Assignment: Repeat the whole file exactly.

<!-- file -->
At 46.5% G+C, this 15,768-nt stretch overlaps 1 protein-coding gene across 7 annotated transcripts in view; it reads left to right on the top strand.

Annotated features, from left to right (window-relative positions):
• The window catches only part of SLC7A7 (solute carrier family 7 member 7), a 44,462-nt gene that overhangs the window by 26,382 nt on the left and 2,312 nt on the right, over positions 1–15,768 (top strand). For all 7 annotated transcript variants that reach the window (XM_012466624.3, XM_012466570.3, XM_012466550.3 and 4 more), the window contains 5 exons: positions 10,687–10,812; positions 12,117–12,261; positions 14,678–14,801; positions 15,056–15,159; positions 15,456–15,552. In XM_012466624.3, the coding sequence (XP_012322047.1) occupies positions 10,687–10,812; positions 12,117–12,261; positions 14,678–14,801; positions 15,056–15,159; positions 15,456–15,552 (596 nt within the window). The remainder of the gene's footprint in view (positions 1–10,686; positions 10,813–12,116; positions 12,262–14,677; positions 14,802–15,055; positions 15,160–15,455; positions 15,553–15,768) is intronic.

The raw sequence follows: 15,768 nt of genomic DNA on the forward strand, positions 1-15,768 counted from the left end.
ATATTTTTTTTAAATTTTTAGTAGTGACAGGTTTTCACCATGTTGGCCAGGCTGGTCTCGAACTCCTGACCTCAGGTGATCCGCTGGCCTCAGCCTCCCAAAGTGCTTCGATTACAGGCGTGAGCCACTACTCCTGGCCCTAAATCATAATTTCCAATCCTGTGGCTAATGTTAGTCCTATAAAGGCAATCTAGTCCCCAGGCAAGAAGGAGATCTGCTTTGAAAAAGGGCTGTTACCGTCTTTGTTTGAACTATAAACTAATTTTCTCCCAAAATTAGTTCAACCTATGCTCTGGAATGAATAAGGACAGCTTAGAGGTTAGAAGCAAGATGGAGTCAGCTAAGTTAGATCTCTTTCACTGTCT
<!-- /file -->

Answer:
At 46.5% G+C, this 15,768-nt stretch overlaps 1 protein-coding gene across 7 annotated transcripts in view; it reads left to right on the top strand.

Annotated features, from left to right (window-relative positions):
• The window catches only part of SLC7A7 (solute carrier family 7 member 7), a 44,462-nt gene that overhangs the window by 26,382 nt on the left and 2,312 nt on the right, over positions 1–15,768 (top strand). For all 7 annotated transcript variants that reach the window (XM_012466624.3, XM_012466570.3, XM_012466550.3 and 4 more), the window contains 5 exons: positions 10,687–10,812; positions 12,117–12,261; positions 14,678–14,801; positions 15,056–15,159; positions 15,456–15,552. In XM_012466624.3, the coding sequence (XP_012322047.1) occupies positions 10,687–10,812; positions 12,117–12,261; positions 14,678–14,801; positions 15,056–15,159; positions 15,456–15,552 (596 nt within the window). The remainder of the gene's footprint in view (positions 1–10,686; positions 10,813–12,116; positions 12,262–14,677; positions 14,802–15,055; positions 15,160–15,455; positions 15,553–15,768) is intronic.

The raw sequence follows: 15,768 nt of genomic DNA on the forward strand, positions 1-15,768 counted from the left end.
ATATTTTTTTTAAATTTTTAGTAGTGACAGGTTTTCACCATGTTGGCCAGGCTGGTCTCGAACTCCTGACCTCAGGTGATCCGCTGGCCTCAGCCTCCCAAAGTGCTTCGATTACAGGCGTGAGCCACTACTCCTGGCCCTAAATCATAATTTCCAATCCTGTGGCTAATGTTAGTCCTATAAAGGCAATCTAGTCCCCAGGCAAGAAGGAGATCTGCTTTGAAAAAGGGCTGTTACCGTCTTTGTTTGAACTATAAACTAATTTTCTCCCAAAATTAGTTCAACCTATGCTCTGGAATGAATAAGGACAGCTTAGAGGTTAGAAGCAAGATGGAGTCAGCTAAGTTAGATCTCTTTCACTGTCT